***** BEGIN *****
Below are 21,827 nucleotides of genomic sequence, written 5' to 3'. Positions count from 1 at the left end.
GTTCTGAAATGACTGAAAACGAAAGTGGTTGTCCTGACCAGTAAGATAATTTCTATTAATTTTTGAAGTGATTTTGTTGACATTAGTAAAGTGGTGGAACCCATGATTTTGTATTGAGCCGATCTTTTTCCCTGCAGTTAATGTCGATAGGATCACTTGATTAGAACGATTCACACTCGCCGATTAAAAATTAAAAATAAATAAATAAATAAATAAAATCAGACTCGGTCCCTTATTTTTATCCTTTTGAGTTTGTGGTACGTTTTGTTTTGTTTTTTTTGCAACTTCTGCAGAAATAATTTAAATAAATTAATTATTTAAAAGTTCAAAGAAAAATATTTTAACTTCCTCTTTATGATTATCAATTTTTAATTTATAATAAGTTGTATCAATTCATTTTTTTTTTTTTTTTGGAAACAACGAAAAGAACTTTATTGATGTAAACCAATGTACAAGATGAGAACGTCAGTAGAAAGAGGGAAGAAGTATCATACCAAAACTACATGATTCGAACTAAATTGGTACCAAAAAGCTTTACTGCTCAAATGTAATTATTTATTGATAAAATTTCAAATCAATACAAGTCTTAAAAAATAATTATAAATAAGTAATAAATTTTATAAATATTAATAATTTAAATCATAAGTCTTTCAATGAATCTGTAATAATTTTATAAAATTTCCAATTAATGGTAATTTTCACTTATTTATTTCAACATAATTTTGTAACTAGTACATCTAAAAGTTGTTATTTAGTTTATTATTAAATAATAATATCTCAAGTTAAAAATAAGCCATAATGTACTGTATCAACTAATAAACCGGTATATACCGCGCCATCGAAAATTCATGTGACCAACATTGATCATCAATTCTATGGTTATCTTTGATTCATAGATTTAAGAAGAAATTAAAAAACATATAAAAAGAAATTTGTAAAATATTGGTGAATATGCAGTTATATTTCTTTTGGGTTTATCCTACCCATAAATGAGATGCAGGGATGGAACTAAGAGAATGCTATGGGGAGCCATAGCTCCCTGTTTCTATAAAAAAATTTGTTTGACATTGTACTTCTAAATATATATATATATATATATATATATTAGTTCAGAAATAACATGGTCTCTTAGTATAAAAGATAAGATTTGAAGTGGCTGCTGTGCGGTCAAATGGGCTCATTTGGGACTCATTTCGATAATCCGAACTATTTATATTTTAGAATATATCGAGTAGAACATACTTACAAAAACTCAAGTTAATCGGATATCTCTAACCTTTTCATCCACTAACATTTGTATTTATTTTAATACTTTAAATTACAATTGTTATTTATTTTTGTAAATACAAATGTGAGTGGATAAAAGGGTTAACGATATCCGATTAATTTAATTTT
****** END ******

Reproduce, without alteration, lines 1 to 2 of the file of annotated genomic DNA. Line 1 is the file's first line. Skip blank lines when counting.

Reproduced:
Below are 21,827 nucleotides of genomic sequence, written 5' to 3'. Positions count from 1 at the left end.
GTTCTGAAATGACTGAAAACGAAAGTGGTTGTCCTGACCAGTAAGATAATTTCTATTAATTTTTGAAGTGATTTTGTTGACATTAGTAAAGTGGTGGAACCCATGATTTTGTATTGAGCCGATCTTTTTCCCTGCAGTTAATGTCGATAGGATCACTTGATTAGAACGATTCACACTCGCCGATTAAAAATTAAAAATAAATAAATAAATAAATAAAATCAGACTCGGTCCCTTATTTTTATCCTTTTGAGTTTGTGGTACGTTTTGTTTTGTTTTTTTTGCAACTTCTGCAGAAATAATTTAAATAAATTAATTATTTAAAAGTTCAAAGAAAAATATTTTAACTTCCTCTTTATGATTATCAATTTTTAATTTATAATAAGTTGTATCAATTCATTTTTTTTTTTTTTTTGGAAACAACGAAAAGAACTTTATTGATGTAAACCAATGTACAAGATGAGAACGTCAGTAGAAAGAGGGAAGAAGTATCATACCAAAACTACATGATTCGAACTAAATTGGTACCAAAAAGCTTTACTGCTCAAATGTAATTATTTATTGATAAAATTTCAAATCAATACAAGTCTTAAAAAATAATTATAAATAAGTAATAAATTTTATAAATATTAATAATTTAAATCATAAGTCTTTCAATGAATCTGTAATAATTTTATAAAATTTCCAATTAATGGTAATTTTCACTTATTTATTTCAACATAATTTTGTAACTAGTACATCTAAAAGTTGTTATTTAGTTTATTATTAAATAATAATATCTCAAGTTAAAAATAAGCCATAATGTACTGTATCAACTAATAAACCGGTATATACCGCGCCATCGAAAATTCATGTGACCAACATTGATCATCAATTCTATGGTTATCTTTGATTCATAGATTTAAGAAGAAATTAAAAAACATATAAAAAGAAATTTGTAAAATATTGGTGAATATGCAGTTATATTTCTTTTGGGTTTATCCTACCCATAAATGAGATGCAGGGATGGAACTAAGAGAATGCTATGGGGAGCCATAGCTCCCTGTTTCTATAAAAAAATTTGTTTGACATTGTACTTCTAAATATATATATATATATATATATATATTAGTTCAGAAATAACATGGTCTCTTAGTATAAAAGATAAGATTTGAAGTGGCTGCTGTGCGGTCAAATGGGCTCATTTGGGACTCATTTCGATAATCCGAACTATTTATATTTTAGAATATATCGAGTAGAACATACTTACAAAAACTCAAGTTAATCGGATATCTCTAACCTTTTCATCCACTAACATTTGTATTTATTTTAATACTTTAAATTACAATTGTTATTTATTTTTGTAAATACAAATGTGAGTGGATAAAAGGGTTAACGATATCCGATTAATTTAATTTT